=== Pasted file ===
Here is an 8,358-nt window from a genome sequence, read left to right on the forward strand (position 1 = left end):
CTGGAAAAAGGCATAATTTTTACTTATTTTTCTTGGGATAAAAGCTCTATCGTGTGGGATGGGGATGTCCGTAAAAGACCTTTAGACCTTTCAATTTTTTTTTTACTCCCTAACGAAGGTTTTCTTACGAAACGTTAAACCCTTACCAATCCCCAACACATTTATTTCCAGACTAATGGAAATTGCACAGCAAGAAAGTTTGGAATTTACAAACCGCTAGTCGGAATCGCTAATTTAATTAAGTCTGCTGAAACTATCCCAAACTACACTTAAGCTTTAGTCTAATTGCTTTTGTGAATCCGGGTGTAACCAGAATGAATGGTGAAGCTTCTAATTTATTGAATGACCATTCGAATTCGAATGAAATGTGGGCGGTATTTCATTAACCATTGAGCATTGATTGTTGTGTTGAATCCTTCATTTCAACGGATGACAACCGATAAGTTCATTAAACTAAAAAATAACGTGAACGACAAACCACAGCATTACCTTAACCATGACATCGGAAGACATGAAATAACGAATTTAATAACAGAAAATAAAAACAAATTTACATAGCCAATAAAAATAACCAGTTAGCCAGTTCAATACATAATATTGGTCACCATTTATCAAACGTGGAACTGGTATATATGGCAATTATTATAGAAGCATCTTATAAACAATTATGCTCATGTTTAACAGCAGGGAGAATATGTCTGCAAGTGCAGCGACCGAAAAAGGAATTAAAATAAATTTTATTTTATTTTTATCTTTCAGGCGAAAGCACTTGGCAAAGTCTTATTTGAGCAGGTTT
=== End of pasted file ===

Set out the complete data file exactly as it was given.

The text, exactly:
Here is an 8,358-nt window from a genome sequence, read left to right on the forward strand (position 1 = left end):
CTGGAAAAAGGCATAATTTTTACTTATTTTTCTTGGGATAAAAGCTCTATCGTGTGGGATGGGGATGTCCGTAAAAGACCTTTAGACCTTTCAATTTTTTTTTTACTCCCTAACGAAGGTTTTCTTACGAAACGTTAAACCCTTACCAATCCCCAACACATTTATTTCCAGACTAATGGAAATTGCACAGCAAGAAAGTTTGGAATTTACAAACCGCTAGTCGGAATCGCTAATTTAATTAAGTCTGCTGAAACTATCCCAAACTACACTTAAGCTTTAGTCTAATTGCTTTTGTGAATCCGGGTGTAACCAGAATGAATGGTGAAGCTTCTAATTTATTGAATGACCATTCGAATTCGAATGAAATGTGGGCGGTATTTCATTAACCATTGAGCATTGATTGTTGTGTTGAATCCTTCATTTCAACGGATGACAACCGATAAGTTCATTAAACTAAAAAATAACGTGAACGACAAACCACAGCATTACCTTAACCATGACATCGGAAGACATGAAATAACGAATTTAATAACAGAAAATAAAAACAAATTTACATAGCCAATAAAAATAACCAGTTAGCCAGTTCAATACATAATATTGGTCACCATTTATCAAACGTGGAACTGGTATATATGGCAATTATTATAGAAGCATCTTATAAACAATTATGCTCATGTTTAACAGCAGGGAGAATATGTCTGCAAGTGCAGCGACCGAAAAAGGAATTAAAATAAATTTTATTTTATTTTTATCTTTCAGGCGAAAGCACTTGGCAAAGTCTTATTTGAGCAGGTTT